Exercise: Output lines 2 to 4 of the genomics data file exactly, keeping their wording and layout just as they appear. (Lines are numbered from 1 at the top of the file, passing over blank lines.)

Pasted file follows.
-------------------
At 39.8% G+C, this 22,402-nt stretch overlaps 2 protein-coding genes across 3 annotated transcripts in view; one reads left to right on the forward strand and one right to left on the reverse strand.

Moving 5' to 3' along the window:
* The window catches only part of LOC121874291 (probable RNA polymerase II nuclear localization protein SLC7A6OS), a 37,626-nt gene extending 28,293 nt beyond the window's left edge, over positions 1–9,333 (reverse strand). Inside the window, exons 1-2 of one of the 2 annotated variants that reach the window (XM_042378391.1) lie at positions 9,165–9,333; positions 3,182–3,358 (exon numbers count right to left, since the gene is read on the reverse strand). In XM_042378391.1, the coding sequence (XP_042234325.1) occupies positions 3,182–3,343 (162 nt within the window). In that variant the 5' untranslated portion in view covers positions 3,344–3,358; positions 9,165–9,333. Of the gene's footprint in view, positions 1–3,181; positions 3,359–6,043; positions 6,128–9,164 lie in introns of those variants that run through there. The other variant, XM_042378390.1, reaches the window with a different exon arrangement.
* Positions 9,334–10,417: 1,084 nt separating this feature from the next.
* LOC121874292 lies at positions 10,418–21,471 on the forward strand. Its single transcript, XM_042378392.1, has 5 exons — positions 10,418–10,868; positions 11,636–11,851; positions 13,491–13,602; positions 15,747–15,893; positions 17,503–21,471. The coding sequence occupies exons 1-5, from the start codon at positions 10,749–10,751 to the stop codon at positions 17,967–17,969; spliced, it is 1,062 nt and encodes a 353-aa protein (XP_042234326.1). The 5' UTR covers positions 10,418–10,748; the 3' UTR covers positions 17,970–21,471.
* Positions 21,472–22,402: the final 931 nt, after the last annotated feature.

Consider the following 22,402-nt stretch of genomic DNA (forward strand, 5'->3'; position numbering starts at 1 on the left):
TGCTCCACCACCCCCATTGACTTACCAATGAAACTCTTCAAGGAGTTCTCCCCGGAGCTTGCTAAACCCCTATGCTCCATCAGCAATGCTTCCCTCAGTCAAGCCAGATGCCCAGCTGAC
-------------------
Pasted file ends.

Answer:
Moving 5' to 3' along the window:
* The window catches only part of LOC121874291 (probable RNA polymerase II nuclear localization protein SLC7A6OS), a 37,626-nt gene extending 28,293 nt beyond the window's left edge, over positions 1–9,333 (reverse strand). Inside the window, exons 1-2 of one of the 2 annotated variants that reach the window (XM_042378391.1) lie at positions 9,165–9,333; positions 3,182–3,358 (exon numbers count right to left, since the gene is read on the reverse strand). In XM_042378391.1, the coding sequence (XP_042234325.1) occupies positions 3,182–3,343 (162 nt within the window). In that variant the 5' untranslated portion in view covers positions 3,344–3,358; positions 9,165–9,333. Of the gene's footprint in view, positions 1–3,181; positions 3,359–6,043; positions 6,128–9,164 lie in introns of those variants that run through there. The other variant, XM_042378390.1, reaches the window with a different exon arrangement.
* Positions 9,334–10,417: 1,084 nt separating this feature from the next.